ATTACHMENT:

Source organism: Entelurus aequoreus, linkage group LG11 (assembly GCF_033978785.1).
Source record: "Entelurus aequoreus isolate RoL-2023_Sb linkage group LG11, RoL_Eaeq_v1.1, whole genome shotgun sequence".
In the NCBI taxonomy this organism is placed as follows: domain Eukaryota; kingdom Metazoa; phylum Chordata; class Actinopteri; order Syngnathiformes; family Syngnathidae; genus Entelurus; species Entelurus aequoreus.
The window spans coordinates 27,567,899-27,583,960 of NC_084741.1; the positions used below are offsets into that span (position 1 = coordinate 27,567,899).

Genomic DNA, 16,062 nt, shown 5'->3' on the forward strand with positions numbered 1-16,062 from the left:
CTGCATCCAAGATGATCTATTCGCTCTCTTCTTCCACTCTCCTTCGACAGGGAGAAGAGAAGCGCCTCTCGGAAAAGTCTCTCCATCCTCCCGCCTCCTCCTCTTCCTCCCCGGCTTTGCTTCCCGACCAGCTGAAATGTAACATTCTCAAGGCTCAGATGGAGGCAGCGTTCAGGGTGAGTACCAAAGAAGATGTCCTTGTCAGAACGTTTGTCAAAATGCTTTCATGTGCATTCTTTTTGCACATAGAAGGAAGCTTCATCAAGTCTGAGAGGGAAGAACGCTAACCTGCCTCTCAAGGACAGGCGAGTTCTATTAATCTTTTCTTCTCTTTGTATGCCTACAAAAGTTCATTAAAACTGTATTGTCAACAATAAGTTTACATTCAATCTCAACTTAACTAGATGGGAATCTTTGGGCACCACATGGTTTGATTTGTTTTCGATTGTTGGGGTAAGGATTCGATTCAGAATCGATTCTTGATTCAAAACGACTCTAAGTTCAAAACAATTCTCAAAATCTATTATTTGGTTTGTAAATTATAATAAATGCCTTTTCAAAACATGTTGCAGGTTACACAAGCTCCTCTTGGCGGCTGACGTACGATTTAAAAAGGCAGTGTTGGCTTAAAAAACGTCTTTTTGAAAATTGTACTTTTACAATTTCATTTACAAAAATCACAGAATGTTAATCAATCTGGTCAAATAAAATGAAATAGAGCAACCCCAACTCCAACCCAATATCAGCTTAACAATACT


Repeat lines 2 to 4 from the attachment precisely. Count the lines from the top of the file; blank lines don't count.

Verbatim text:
Source record: "Entelurus aequoreus isolate RoL-2023_Sb linkage group LG11, RoL_Eaeq_v1.1, whole genome shotgun sequence".
In the NCBI taxonomy this organism is placed as follows: domain Eukaryota; kingdom Metazoa; phylum Chordata; class Actinopteri; order Syngnathiformes; family Syngnathidae; genus Entelurus; species Entelurus aequoreus.
The window spans coordinates 27,567,899-27,583,960 of NC_084741.1; the positions used below are offsets into that span (position 1 = coordinate 27,567,899).